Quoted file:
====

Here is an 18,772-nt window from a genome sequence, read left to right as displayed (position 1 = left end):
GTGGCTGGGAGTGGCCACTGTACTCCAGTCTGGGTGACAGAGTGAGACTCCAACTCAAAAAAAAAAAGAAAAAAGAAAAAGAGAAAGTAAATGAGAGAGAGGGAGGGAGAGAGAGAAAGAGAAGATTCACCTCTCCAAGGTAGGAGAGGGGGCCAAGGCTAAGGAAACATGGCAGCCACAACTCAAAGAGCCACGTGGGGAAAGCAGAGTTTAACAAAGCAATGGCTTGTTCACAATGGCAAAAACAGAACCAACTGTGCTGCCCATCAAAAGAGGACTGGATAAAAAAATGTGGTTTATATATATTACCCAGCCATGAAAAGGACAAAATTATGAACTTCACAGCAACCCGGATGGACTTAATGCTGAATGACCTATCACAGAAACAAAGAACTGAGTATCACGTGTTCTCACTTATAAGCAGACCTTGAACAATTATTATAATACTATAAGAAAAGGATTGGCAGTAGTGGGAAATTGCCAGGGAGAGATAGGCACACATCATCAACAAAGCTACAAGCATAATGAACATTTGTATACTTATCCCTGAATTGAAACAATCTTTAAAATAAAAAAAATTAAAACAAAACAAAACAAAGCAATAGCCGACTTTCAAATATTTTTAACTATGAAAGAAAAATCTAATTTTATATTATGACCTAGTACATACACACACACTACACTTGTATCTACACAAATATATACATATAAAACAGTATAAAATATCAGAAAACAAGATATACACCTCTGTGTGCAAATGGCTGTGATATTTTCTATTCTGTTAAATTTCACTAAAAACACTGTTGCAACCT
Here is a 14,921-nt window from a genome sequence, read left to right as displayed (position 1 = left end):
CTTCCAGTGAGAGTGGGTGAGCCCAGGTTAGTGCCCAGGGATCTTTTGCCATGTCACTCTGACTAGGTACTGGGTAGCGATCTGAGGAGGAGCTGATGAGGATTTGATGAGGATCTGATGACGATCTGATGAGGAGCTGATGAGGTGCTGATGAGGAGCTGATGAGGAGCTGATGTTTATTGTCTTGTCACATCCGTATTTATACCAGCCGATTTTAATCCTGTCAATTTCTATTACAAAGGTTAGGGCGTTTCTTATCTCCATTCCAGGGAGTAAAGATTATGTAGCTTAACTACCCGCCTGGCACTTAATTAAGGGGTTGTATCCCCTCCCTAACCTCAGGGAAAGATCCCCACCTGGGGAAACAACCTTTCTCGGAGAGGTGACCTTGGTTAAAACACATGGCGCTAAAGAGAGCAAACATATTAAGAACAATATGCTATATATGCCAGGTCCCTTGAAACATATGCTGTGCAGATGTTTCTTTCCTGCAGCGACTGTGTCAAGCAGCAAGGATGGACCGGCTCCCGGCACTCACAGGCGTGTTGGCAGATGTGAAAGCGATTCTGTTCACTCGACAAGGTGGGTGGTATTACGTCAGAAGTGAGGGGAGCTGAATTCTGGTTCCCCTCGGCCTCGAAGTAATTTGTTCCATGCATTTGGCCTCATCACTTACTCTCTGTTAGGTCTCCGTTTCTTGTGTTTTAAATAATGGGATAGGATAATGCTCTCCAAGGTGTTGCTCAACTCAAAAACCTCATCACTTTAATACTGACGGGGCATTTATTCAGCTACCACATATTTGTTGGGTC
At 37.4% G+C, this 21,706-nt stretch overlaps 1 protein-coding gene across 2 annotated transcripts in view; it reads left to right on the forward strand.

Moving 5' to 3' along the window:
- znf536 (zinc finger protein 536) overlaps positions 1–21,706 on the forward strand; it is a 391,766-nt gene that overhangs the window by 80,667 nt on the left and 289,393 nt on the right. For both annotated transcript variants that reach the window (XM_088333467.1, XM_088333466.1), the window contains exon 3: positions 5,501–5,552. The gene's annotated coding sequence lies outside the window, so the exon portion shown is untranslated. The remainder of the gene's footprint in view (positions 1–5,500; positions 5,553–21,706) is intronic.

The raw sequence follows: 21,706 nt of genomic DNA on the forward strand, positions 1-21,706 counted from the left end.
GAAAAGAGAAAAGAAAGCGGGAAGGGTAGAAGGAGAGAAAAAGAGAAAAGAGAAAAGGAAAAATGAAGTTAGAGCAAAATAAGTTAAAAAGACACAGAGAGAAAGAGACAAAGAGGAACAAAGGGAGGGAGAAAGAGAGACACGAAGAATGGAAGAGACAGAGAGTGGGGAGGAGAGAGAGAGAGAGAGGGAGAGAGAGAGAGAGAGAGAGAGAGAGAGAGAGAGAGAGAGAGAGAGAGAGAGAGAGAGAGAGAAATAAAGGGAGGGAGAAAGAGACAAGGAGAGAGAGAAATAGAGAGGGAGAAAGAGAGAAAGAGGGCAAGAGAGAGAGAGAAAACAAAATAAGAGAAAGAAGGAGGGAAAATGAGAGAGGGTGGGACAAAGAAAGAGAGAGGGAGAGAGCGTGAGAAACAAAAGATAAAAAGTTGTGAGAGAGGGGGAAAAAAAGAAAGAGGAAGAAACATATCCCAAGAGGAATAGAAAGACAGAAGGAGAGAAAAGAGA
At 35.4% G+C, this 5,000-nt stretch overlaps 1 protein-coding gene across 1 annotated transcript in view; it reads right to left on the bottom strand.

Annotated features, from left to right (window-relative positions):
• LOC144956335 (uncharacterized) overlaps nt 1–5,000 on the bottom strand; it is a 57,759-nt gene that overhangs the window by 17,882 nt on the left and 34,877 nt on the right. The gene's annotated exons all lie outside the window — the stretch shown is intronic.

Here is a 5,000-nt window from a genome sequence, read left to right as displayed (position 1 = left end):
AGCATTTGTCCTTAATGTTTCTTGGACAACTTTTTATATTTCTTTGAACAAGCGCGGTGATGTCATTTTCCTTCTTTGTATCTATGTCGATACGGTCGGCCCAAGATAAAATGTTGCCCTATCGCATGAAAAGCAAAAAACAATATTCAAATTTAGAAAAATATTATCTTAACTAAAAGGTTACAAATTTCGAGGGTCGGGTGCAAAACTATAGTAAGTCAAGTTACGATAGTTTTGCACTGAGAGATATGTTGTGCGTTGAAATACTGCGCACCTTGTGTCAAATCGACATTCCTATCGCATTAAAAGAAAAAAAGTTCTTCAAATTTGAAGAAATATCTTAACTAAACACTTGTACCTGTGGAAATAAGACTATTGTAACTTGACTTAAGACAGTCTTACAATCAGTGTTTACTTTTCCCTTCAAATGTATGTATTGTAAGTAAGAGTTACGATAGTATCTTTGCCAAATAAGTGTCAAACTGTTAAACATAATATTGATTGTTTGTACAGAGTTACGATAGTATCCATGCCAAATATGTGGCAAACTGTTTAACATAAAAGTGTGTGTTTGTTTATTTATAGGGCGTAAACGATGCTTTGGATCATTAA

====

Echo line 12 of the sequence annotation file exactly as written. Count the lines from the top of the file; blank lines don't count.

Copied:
• LOC144956335 (uncharacterized) overlaps nt 1–5,000 on the bottom strand; it is a 57,759-nt gene that overhangs the window by 17,882 nt on the left and 34,877 nt on the right. The gene's annotated exons all lie outside the window — the stretch shown is intronic.